Intimate Partner Cyberstalking Among Young Adults: Associations with Psychological and Social Well-Being

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Reiss, Dana
Curbow, Barbara A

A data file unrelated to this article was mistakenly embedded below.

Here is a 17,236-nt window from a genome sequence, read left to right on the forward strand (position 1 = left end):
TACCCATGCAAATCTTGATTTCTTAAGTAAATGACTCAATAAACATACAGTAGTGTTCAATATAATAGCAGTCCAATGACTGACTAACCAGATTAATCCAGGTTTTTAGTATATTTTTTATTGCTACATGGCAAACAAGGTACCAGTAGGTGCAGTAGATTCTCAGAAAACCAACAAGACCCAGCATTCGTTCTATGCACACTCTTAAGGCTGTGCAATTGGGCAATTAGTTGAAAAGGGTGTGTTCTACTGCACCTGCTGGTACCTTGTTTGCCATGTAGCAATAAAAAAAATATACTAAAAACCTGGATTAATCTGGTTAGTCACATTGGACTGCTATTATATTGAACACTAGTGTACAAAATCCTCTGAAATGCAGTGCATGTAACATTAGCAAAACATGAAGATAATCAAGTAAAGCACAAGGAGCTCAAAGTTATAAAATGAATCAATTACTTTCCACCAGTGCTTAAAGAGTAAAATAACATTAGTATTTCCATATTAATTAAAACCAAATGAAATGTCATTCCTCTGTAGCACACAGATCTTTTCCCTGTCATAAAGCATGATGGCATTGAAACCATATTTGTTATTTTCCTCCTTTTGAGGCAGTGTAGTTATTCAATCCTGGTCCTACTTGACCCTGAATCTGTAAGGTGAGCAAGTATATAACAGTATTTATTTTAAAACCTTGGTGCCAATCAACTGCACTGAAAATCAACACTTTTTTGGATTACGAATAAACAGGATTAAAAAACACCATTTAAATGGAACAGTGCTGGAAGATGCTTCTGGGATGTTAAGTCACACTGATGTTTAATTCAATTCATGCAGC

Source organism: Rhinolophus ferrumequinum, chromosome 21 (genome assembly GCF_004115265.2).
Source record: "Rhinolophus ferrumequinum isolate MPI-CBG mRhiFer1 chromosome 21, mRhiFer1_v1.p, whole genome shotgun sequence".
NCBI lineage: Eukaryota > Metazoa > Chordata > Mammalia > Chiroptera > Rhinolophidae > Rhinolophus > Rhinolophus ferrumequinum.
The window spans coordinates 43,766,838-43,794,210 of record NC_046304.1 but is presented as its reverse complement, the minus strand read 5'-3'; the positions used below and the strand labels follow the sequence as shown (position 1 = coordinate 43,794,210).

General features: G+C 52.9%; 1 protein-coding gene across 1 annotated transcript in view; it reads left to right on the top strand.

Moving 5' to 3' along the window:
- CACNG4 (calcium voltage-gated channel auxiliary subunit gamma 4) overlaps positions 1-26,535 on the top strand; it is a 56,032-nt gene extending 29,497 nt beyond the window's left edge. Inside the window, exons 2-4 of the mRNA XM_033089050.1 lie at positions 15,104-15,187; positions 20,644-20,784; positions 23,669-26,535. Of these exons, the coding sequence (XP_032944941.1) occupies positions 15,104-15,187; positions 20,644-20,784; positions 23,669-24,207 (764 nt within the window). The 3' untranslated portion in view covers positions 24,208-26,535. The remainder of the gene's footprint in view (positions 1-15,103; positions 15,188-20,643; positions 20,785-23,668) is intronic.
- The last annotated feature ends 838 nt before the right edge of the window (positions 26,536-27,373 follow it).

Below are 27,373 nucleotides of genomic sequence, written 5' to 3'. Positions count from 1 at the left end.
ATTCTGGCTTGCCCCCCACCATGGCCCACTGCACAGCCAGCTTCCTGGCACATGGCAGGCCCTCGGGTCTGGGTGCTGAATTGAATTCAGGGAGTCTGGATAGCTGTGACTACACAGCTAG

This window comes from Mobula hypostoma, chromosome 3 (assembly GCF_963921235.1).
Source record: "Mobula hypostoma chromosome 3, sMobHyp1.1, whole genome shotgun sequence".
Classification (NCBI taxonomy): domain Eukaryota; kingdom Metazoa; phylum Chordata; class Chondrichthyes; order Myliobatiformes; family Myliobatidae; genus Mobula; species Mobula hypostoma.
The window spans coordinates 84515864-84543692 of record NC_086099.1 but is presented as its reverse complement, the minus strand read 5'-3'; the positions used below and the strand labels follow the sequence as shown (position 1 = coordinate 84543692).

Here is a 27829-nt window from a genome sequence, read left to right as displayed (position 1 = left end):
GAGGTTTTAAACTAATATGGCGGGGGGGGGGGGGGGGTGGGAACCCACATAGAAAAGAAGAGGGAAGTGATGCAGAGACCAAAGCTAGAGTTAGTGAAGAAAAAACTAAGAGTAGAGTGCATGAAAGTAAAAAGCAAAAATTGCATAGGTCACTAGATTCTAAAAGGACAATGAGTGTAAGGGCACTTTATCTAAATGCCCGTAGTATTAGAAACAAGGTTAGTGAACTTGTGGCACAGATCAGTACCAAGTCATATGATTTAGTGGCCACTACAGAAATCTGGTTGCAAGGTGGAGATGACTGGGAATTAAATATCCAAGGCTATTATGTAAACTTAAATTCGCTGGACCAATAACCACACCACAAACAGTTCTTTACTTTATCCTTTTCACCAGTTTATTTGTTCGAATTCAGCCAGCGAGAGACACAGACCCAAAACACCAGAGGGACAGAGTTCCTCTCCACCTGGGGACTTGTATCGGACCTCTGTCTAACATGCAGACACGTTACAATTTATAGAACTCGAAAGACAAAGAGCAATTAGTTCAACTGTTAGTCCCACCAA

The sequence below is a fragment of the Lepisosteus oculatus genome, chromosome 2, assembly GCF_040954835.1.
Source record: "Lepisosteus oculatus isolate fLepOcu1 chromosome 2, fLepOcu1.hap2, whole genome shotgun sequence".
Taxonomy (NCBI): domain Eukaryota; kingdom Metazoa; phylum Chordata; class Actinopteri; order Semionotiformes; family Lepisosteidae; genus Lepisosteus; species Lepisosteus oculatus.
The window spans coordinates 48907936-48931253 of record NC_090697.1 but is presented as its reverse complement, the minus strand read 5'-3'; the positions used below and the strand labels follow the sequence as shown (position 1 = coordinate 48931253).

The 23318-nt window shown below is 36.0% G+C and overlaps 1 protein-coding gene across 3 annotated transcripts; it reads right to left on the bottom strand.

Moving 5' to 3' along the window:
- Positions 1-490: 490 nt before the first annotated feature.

Intimate partner cyberstalking (IPC) is problematic among young adults, as they often use technology when managing their romantic relationships. There is limited research investigating IPC and associated psychological and social well-being. To address these gaps, three manuscripts were written that included an examination of IPC (victimization, perpetration, and experiencing/engaging in both) among young adults and associations with depressive symptoms, social isolation, emotional reactions, attachment dimensions, and social support. The samples in Manuscripts 1 and 3 included 469 Amazon Mechanical Turk (MTurk) workers (ages 18-25) who completed a survey online about IPC and health states. The sample in Manuscript 2 included 104 university students of comparable ages who identified IPC behaviors and completed a Q-sort about their perceived severity of IPC via a second online survey. Students also provided qualitative responses about severity. The Q-sort scores were applied to victimization data reported by MTurk workers (n=181) to understand IPC severity experienced. In Manuscript 1, MTurk workers who reported IPC victimization and perpetration and those who experienced victimization only were more likely to report depressive symptoms and greater social isolation than those who indicated neither victimization nor perpetration. Participants who reported victimization and perpetration were more likely to feel flattered and loved from victimization than those who experienced victimization only. In Manuscript 2, fourteen themes were generated from the students’ qualitative responses that described the mildest and most severe IPC behaviors (seven themes each). As the students’ perceived severity of behaviors increased, reported victimization frequency among MTurk workers decreased. MTurk workers who were victims of severe IPC were more likely to experience depressive symptoms and greater social isolation than victims of moderate and mild IPC. In Manuscript 3, MTurk workers were more likely to engage in IPC perpetration when attachment anxiety increased. They were more likely to experience victimization when attachment avoidance increased. Social support from family, friends, and a special person protected against perpetration. Social support from friends and a special person protected against victimization. The results confirm that IPC is problematic among young adults, and the findings can inform policies and programs that aim to prevent IPC among this population.